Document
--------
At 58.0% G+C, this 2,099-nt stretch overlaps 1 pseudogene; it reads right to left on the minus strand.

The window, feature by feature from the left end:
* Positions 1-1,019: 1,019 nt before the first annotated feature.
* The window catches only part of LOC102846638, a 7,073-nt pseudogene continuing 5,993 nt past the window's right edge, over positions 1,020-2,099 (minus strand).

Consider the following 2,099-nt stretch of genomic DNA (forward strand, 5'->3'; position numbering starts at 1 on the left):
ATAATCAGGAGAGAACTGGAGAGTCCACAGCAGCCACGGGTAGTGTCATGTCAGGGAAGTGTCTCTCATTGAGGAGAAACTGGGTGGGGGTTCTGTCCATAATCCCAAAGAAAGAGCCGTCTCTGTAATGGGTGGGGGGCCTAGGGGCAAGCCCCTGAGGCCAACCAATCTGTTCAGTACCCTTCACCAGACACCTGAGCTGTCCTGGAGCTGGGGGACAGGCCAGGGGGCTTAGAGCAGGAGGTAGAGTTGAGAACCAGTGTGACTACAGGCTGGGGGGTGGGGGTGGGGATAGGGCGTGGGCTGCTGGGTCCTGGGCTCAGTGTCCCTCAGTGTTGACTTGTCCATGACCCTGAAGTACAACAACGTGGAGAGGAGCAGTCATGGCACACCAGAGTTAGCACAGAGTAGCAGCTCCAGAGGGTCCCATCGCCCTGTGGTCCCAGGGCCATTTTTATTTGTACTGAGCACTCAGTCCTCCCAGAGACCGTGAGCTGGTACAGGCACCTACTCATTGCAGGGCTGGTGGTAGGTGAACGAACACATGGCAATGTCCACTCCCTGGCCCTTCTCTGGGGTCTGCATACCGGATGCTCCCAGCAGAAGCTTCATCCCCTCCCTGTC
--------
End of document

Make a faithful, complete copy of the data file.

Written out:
At 58.0% G+C, this 2,099-nt stretch overlaps 1 pseudogene; it reads right to left on the minus strand.

The window, feature by feature from the left end:
* Positions 1-1,019: 1,019 nt before the first annotated feature.
* The window catches only part of LOC102846638, a 7,073-nt pseudogene continuing 5,993 nt past the window's right edge, over positions 1,020-2,099 (minus strand).

Consider the following 2,099-nt stretch of genomic DNA (forward strand, 5'->3'; position numbering starts at 1 on the left):
ATAATCAGGAGAGAACTGGAGAGTCCACAGCAGCCACGGGTAGTGTCATGTCAGGGAAGTGTCTCTCATTGAGGAGAAACTGGGTGGGGGTTCTGTCCATAATCCCAAAGAAAGAGCCGTCTCTGTAATGGGTGGGGGGCCTAGGGGCAAGCCCCTGAGGCCAACCAATCTGTTCAGTACCCTTCACCAGACACCTGAGCTGTCCTGGAGCTGGGGGACAGGCCAGGGGGCTTAGAGCAGGAGGTAGAGTTGAGAACCAGTGTGACTACAGGCTGGGGGGTGGGGGTGGGGATAGGGCGTGGGCTGCTGGGTCCTGGGCTCAGTGTCCCTCAGTGTTGACTTGTCCATGACCCTGAAGTACAACAACGTGGAGAGGAGCAGTCATGGCACACCAGAGTTAGCACAGAGTAGCAGCTCCAGAGGGTCCCATCGCCCTGTGGTCCCAGGGCCATTTTTATTTGTACTGAGCACTCAGTCCTCCCAGAGACCGTGAGCTGGTACAGGCACCTACTCATTGCAGGGCTGGTGGTAGGTGAACGAACACATGGCAATGTCCACTCCCTGGCCCTTCTCTGGGGTCTGCATACCGGATGCTCCCAGCAGAAGCTTCATCCCCTCCCTGTC